Chapter 2 : Tudor Matron (1487 – 1504)
In the aftermath of the Battle of Stoke, Henry VII was keener than ever to prevent any risk of Yorkist heirs popping up. His sister-in-law, Cicely of York, was married to the Tudor stalwart John, Viscount Welles, Henry's half-uncle, and Margaret was given in marriage to Sir Richard Pole. The marriage date of Margaret and Richard is usually given as 1491, but her biographer, Hazel Pierce, has made an excellent case for it being 1487, as a result of the Simnel rebellion.
It was later suggested that Margaret was "disparaged" by the marriage – that is, her royal blood was sullied by a match to such a low-born man, however, that is not entirely fair. Sir Richard, knighted after the Battle of Stoke, was Henry VII's half-cousin, and though not of royal blood, he was much favoured by the King and given many honourable positions.
Sir Richard was around fifteen or sixteen years older than Margaret. His father, Geoffrey, had been a trusted councillor of Jasper Tudor, Earl of Pembroke, and his mother, Edith St John, was Margaret Beaufort's much-cherished half-sister. Nevertheless, Margaret, whose father's income had been £6,000 per annum, might have been a little disgruntled at a husband whose landed wealth amounted to no more than £50. Margaret had no dowry, however, so this was a slight improvement over dependence on Henry and Elizabeth.
In order to maintain his royally-connected bride, Sir Richard was given two more manors, bringing his income up to the pleasant, but hardly princely, sum of £170 per annum, supplemented by the income from his various offices.
Initially, Margaret lived on her husband's manor of Bockmer, Buckinghamshire, but was still present at court from time to time, in attendance on both Queen Elizabeth and Lady Margaret Beaufort at the Feast of St George in April 1488, and at Christmas that year. Her name appeared after the Queen's sisters and the other peeresses. In 1493, Margaret received the uncharacteristically generous present of £20 from Henry VII, perhaps as an adjunct to Richard's appointment to the prestigious office of Chamberlain to Arthur, Prince of Wales.
It is likely, (although the exact timings are disputed) that it was at this time that Arthur's independent household was set up at Ludlow. Margaret and Richard moved Staffordshire, being granted the use of Stourton Castle, near Kinver. Richard had a number of offices in Wales, in addition to the position as Chamberlain: Sheriff of Merioneth, Constable of Harlech Castle and later Constable of North Wales, and Constable of Chester, and this location would enable him to be on hand to perform his duties.
Throughout the 1490s Richard was busy on royal business, travelling around the kingdom, and taking part in Henry VII's few foreign forays to Brittany and France. He was also honoured in 1499 by being appointed as a Knight of the Garter. Membership of the Order of the Garter was a most prestigious accolade, and Richard, a few years later, was noted as "rychly arayed in his Coller" at the proxy wedding of Henry VII's daughter (yet another Margaret) to James IV of Scotland.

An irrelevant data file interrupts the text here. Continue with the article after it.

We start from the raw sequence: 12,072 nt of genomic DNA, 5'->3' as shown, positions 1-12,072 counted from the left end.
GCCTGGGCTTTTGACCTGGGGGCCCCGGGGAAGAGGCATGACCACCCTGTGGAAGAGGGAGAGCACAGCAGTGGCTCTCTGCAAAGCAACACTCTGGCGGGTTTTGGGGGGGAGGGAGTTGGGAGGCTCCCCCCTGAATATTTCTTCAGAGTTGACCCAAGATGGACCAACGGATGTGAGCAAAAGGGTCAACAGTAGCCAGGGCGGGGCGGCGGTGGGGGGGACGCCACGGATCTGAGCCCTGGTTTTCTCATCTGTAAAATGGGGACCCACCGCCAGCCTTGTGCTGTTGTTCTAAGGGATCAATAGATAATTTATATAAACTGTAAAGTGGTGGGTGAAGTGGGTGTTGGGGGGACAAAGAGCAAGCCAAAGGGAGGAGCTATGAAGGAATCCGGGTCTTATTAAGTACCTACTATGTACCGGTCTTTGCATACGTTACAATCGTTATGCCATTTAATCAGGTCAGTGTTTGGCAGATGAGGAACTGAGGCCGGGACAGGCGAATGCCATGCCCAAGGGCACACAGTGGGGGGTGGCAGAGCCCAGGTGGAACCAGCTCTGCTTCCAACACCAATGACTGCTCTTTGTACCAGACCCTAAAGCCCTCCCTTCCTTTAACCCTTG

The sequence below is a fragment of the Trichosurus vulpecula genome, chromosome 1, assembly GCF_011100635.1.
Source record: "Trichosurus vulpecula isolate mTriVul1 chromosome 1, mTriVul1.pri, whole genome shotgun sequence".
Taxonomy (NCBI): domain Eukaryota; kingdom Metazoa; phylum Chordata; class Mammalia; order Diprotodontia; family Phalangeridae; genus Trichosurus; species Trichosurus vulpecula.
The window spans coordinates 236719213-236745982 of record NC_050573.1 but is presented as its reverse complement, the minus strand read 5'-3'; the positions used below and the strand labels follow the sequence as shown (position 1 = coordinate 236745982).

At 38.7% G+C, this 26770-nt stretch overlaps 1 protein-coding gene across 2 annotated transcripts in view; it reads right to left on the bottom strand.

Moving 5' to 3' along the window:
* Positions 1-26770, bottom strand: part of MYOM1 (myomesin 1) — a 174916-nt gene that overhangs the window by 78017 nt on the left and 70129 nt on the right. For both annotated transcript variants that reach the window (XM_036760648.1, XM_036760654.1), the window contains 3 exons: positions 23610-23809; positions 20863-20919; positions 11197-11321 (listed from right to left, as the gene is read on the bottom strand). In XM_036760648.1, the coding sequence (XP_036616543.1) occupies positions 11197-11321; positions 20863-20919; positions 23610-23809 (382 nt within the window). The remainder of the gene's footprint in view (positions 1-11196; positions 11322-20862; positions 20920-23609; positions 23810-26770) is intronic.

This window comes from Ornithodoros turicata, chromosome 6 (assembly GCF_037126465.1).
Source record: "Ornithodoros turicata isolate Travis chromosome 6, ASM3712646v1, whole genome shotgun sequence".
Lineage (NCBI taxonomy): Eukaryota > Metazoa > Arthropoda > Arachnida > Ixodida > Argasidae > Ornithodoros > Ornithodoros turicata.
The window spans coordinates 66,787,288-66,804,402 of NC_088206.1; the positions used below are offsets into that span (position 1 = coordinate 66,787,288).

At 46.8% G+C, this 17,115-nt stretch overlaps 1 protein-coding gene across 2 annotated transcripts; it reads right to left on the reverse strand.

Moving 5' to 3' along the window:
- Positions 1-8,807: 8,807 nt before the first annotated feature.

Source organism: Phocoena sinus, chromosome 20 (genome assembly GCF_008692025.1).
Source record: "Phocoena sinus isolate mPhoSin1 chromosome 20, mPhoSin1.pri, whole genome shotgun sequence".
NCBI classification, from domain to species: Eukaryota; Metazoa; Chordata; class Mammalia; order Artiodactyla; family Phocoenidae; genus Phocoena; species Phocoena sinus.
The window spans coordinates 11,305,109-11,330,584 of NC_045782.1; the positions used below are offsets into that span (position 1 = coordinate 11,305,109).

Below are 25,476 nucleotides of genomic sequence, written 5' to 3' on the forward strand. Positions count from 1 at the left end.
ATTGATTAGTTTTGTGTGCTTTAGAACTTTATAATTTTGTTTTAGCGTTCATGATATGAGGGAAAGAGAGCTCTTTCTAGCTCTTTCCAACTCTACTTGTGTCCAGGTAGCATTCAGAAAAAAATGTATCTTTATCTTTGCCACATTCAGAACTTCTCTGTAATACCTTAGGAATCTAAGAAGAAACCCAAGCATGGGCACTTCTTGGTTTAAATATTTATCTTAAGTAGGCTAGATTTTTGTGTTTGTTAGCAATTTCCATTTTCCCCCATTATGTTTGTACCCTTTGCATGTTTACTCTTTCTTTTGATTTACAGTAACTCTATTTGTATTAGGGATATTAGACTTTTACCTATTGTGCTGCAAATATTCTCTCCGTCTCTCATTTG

Margaret's first son had been born in 1492, and named, not surprisingly, Henry. Her next three children, Arthur, Reginald and Ursula were born at intervals up to 1500 and her last son, Geoffrey in 1504. There may have been another daughter who died young.
These tranquil years, spent between the Welsh Marches, the Court and the Pole manor at Bockmer were rudely interrupted in 1499 when, as a result of the long-drawn out Perkin Warbeck affair, her brother, Warwick, was executed.
The treatment of Warwick is a dark stain on Henry VII's reign, and something he apparently felt guilty about later. The Earl, confined to the Tower since 1486, had not been properly educated or attended, and it is almost certain that the attempted escape with Warbeck, for which he was charged with treason, was a put-up job. Henry VII at least had the grace to have Warwick properly interred at Bisham Priory, resting place of the Earls of Salisbury, and paid for the funeral.
Another person who claimed later to feel guilt over Warwick's death was Katharine of Aragon, whose parents, Ferdinand and Isabella, had insinuated that the marriage between Katharine and Prince Arthur could not take place whilst there was the least risk to Henry's throne.
There is no record of Margaret's reaction, but it seems reasonable to suppose that she was deeply upset by the loss of her brother in such tragic circumstances. Her later petition to Henry VIII for the restoration of the Earldom of Salisbury proclaims her belief that, if he had been drawn into treason, it was through innocence and ignorance. Warwick's attainder for treason meant that his inheritance was confiscated, so Margaret, although she was his heir, received nothing.
Whatever her inner feelings, Margaret had her duty to perform, and soon, she would have a more pleasing one. Prince Arthur was married to the Spanish Princess in 1501, and the young couple took up residence at Ludlow, with Margaret almost certainly amongst the English ladies appointed to attend the Princess, whilst her husband continued in his role as Prince Arthur's Lord Chamberlain.
Whether Katharine favoured Margaret, initially, because of the circumstances of Warwick's death, or whether it was genuine regard, the two women struck up a close friendship, despite Margaret being some twelve years the elder.
Shockingly, within five months of his marriage, Arthur was dead, and the royal household broken up. Katharine returned to London, and Margaret and Richard continued to divide their time between Stourton and Bockmer.
But Fortune's Wheel turned again - in October 1504, either just before, or just after, Margaret bore her last child, Geoffrey, Sir Richard Pole died, and Margaret was left a widow of small means and dangerous royal blood.